GAME beats Steam in MCV's digital store survey

James Batchelor
GAME beats Steam in MCV's digital store survey

Think Steam is the be all and end all of download games? Think again.

In a new study by MCV, UK High Street chain GAME outperformed Valve’s market leading store, commended for its convenience, ease of use and customer service.

We conducted a special digital edition of our Mystery Shopper survey, testing six of the leading PC download stores. Each one was approached as if we had never bought a title from that site before.

Our study takes into account:

  • Sign-up required: Did we need to register an account before we could buy games?
  • Download client: Did the game we purchased require additional software from the retailer or would it run as a standalone?
  • How many clicks: How many webpages did we have to go through from the home page to a ‘payment complete’ screen?
  • How many confirms: How many times were we asked to confirm that we wanted to pay £X?

We also looked at the how easy it was to find the game we were looking for or other games like it. Finally, we fabricated a problem and tried to find the solution via each site’s customer services section.

Here's what we found...

 

STEAM

store.steampowered.com

Sign-up required? Yes 
Download client? Yes 
How many clicks?
How many confirms? 2

Valve’s pioneering download store is held by many as the pinnacle of digital retail, so I wanted to see if it deserves this reputation.

Before I could buy my chosen game – the oft-lauded Torchlight II – I had to sign up for a Steam account. This was a minor irritation given that almost every online service demands an account these days. But it was only when I finished paying for the game that the site informed me that I needed to download the Steam client before I could install and play my game. Again, this is nothing new, but still delayed me from playing my new purchase.

Searching for games is easy enough, with the discounts from the popular wallet-draining Steam sales clearly marked. The search bar even predicted what title I was typing in, offering a dropdown selection of options, complete with prices.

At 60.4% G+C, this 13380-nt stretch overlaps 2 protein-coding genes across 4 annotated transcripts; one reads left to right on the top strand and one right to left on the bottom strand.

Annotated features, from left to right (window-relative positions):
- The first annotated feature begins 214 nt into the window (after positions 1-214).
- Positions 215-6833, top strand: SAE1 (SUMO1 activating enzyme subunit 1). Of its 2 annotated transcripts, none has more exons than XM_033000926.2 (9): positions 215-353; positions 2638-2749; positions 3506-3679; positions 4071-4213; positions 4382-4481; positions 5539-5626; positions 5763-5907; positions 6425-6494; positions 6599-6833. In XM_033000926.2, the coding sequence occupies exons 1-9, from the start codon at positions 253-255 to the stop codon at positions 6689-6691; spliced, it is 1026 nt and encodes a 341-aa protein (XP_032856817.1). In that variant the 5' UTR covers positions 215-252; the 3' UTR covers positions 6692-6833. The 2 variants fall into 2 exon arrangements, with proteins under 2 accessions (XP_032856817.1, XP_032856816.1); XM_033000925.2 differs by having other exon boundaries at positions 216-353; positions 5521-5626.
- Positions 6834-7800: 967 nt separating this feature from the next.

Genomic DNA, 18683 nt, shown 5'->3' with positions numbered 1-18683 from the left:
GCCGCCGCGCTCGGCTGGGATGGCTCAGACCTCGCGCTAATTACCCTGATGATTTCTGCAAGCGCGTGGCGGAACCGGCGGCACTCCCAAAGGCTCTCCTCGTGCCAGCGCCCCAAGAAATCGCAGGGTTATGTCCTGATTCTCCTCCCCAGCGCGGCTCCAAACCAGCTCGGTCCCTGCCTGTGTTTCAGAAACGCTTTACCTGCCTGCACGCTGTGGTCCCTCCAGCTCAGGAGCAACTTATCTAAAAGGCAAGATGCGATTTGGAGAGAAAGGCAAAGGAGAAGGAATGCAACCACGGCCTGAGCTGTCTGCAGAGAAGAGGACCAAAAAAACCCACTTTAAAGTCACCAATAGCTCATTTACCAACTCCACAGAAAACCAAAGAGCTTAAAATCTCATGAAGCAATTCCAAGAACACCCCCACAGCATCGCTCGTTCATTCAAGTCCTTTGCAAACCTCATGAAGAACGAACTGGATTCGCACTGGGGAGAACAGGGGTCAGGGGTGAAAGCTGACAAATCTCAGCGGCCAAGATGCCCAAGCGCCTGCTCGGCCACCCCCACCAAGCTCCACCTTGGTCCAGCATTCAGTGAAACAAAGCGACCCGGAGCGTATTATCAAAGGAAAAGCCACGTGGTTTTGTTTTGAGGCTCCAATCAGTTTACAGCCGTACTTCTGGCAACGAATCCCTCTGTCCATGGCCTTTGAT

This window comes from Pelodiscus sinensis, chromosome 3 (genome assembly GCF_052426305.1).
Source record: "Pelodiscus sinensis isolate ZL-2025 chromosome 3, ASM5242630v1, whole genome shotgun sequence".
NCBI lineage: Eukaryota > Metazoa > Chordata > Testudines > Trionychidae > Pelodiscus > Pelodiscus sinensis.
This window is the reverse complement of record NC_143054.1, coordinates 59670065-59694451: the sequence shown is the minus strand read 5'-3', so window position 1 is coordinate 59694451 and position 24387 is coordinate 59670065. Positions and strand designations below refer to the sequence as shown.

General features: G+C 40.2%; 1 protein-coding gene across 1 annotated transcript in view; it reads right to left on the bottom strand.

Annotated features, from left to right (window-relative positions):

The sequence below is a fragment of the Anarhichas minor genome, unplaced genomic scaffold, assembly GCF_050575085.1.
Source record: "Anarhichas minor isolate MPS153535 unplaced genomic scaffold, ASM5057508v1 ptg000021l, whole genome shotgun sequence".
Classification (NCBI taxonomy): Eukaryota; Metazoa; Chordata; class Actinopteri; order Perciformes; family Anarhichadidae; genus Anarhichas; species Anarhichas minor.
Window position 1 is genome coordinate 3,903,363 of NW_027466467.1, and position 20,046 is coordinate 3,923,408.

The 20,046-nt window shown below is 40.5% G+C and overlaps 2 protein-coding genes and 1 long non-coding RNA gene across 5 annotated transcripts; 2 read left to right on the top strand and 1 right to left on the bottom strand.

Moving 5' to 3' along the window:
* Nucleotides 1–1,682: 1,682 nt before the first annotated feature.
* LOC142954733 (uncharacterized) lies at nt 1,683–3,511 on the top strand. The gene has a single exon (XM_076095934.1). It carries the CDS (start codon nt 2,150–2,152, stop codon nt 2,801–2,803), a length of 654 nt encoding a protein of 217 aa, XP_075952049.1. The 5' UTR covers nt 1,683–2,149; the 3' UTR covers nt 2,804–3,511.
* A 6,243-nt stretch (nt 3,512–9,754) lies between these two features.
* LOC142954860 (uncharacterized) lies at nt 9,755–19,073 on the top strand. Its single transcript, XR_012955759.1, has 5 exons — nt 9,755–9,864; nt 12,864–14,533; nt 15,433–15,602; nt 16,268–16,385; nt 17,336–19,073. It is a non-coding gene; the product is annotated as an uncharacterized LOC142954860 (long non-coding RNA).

I liked the option to purchase titles as a gift for other Steam users, something that very few download stores offer.

The big letdown for me was the customer service. While there is a good Q&A section, if I wanted to speak to someone directly, I had to sign up an entirely separate Steam Support account – despite having just signed up a Steam user account thirty minutes earlier. And it took two days to hear from them.

SCORE: 7/10

 

GOG.COM

www.gog.com

Sign-up required? Yes
Download client? No
How many clicks? 5
How many confirms? 1

A surprisingly strong contender, GOG.com originally specialised in selling older games engineered to be more compatible with modern systems.

Its key selling points are that all purchases are DRM-free, meaning you can download and install them on any system, and that each one comes with bonus content such as soundtracks, making of documentaries and so on.

The only issue I encountered was price discrepancies. I attempted to purchase The Witcher 2 but was presented with three different prices. The auto-filled search bar said it would be $19.99, while the product page translated this to £14.99. It was only when I began to buy the game that this changed to $24.99.

I searched in vain through the Q&A support section for a reason, and getting a human response took a message sent via a Contact Us form and about a 12-hour wait. The justification I received was that GOG?has “a legal obligation to change price depending on user location”.

The GOG representative added that: “We believe that it is not fair in any way. So users who pay a higher price will receive a bonus code for a game from our service covering the price difference.”

Beyond this, shopping with GOG was a pleasant experience. The site’s filters let me not only search by genre, but also by price and whether or not it has multiplayer modes. It had the quickest purchasing system out of the sites I surveyed, and being able to play a game without a separate client was a welcome feature – as was the nine free titles I received just for signing up.

SCORE: 8/10

 

GREEN MAN GAMING

www.greenmangaming.com

Sign-up required? Yes, but can use Facebook 
Download client? Yes 
How many clicks?
How many confirms? 1

UK digital retailer Green Man Gaming attempts to differentiate itself from other stores by letting you trade in games.

Sadly, this was something I was unable to test, as it’s quite easy to miss the purple text on a black page stating my chosen game – Bastion, in this case – cannot be traded. In fact, I missed this twice (I also purchased Sid Meier’s Pirates in the hopes of trying the trade-in system). It’s an odd oversight given how well the site signposts if a product requires a third-party client such as Steam.

GMG also deals in physical games for PC and consoles, but this made it tougher to find the game I was after. Clicking on PC Download and then a genre gave me a list of digital titles in that category, but as soon as I tried to sort the results by price or release date, it included all GMG’s catalogue – including console games.